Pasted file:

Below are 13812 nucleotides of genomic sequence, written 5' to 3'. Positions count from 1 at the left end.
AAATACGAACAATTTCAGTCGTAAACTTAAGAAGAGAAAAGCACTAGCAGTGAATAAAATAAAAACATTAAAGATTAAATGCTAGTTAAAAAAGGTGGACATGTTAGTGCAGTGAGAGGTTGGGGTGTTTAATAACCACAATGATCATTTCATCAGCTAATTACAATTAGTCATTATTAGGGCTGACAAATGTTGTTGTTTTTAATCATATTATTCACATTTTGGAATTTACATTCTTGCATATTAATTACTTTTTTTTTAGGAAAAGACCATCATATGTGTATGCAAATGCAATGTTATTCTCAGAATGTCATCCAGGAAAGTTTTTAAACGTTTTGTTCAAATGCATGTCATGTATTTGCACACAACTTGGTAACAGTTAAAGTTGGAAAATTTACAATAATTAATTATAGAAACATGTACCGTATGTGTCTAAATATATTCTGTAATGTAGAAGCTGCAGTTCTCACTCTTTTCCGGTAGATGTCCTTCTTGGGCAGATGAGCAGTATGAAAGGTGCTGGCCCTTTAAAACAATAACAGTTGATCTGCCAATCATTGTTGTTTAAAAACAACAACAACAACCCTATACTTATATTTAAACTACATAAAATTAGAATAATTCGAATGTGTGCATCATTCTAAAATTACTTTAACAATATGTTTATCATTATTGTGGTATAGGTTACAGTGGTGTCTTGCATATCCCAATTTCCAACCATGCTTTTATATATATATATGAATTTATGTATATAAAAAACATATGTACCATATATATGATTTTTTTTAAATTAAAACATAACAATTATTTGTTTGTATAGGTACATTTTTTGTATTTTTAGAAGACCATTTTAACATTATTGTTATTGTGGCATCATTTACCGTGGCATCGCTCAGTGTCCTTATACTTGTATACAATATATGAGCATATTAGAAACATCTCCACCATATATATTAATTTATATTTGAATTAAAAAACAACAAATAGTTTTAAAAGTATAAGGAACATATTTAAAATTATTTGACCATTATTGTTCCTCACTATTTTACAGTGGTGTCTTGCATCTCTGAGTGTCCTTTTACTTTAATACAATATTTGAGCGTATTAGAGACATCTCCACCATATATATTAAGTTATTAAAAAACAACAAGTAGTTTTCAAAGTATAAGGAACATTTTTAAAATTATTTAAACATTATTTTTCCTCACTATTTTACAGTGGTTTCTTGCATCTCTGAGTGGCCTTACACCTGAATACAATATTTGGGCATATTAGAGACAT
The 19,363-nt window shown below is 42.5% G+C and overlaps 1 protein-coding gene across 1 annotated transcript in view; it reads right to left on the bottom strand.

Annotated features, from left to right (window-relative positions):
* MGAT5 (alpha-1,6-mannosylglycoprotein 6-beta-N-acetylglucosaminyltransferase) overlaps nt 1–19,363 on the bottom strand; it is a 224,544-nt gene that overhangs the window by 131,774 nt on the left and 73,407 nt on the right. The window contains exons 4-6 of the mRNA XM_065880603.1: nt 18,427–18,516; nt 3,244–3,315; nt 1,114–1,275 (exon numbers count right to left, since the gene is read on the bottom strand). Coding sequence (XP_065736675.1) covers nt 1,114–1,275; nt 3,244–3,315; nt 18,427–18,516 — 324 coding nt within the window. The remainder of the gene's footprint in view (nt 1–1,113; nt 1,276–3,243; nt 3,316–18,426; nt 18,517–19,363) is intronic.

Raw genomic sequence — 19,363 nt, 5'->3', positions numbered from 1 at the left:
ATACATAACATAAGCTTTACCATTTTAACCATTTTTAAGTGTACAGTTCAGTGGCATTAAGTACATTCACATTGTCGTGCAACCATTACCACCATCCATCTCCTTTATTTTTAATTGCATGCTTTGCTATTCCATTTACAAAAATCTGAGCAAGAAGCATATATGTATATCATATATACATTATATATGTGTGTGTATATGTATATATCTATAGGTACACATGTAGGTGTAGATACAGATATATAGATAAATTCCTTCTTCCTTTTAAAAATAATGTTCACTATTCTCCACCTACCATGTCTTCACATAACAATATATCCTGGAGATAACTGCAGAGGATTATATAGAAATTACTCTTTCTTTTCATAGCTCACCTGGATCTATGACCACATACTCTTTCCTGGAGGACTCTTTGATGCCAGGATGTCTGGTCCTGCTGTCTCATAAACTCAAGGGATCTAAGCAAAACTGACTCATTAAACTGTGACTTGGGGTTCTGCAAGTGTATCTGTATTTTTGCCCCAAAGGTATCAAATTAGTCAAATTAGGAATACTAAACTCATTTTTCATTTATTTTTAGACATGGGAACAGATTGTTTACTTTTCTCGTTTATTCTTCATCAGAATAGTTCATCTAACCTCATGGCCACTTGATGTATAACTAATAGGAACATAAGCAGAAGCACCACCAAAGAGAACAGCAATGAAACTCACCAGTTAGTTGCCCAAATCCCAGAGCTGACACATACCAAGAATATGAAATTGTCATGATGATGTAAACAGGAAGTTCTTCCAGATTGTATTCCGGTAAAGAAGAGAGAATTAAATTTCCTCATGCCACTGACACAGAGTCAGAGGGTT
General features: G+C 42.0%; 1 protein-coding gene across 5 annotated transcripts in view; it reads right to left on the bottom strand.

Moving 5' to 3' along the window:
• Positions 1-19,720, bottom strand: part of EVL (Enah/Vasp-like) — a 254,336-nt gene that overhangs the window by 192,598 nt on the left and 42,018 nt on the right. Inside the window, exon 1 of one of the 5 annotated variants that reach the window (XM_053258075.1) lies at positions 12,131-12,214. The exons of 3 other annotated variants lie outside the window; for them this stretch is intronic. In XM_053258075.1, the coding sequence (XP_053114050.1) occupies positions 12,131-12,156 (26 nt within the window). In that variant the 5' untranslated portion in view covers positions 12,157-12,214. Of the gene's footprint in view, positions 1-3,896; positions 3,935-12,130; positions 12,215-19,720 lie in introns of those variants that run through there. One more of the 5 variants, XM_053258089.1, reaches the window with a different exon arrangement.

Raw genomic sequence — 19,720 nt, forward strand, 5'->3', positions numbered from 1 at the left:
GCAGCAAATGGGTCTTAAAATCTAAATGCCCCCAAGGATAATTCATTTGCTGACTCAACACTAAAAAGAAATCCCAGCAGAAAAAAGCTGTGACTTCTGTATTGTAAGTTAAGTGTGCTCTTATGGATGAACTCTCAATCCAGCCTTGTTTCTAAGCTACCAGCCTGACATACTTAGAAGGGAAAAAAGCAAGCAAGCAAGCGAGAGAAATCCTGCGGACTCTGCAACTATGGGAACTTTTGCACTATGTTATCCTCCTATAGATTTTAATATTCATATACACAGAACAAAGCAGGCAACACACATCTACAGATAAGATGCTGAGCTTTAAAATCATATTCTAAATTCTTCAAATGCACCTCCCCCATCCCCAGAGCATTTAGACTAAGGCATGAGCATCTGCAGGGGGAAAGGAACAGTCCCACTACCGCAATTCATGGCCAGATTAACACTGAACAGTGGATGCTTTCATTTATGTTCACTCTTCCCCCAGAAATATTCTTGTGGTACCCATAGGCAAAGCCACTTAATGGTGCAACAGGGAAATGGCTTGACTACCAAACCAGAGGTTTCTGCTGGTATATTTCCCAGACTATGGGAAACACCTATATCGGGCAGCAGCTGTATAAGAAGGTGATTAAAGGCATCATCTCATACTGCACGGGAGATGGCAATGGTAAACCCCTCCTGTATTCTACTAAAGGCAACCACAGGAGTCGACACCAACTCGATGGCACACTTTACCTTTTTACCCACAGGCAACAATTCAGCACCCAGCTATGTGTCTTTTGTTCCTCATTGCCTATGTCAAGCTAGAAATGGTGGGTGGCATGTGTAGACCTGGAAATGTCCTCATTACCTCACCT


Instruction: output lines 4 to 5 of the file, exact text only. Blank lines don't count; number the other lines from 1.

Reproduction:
Annotated features, from left to right (window-relative positions):
* MGAT5 (alpha-1,6-mannosylglycoprotein 6-beta-N-acetylglucosaminyltransferase) overlaps nt 1–19,363 on the bottom strand; it is a 224,544-nt gene that overhangs the window by 131,774 nt on the left and 73,407 nt on the right. The window contains exons 4-6 of the mRNA XM_065880603.1: nt 18,427–18,516; nt 3,244–3,315; nt 1,114–1,275 (exon numbers count right to left, since the gene is read on the bottom strand). Coding sequence (XP_065736675.1) covers nt 1,114–1,275; nt 3,244–3,315; nt 18,427–18,516 — 324 coding nt within the window. The remainder of the gene's footprint in view (nt 1–1,113; nt 1,276–3,243; nt 3,316–18,426; nt 18,517–19,363) is intronic.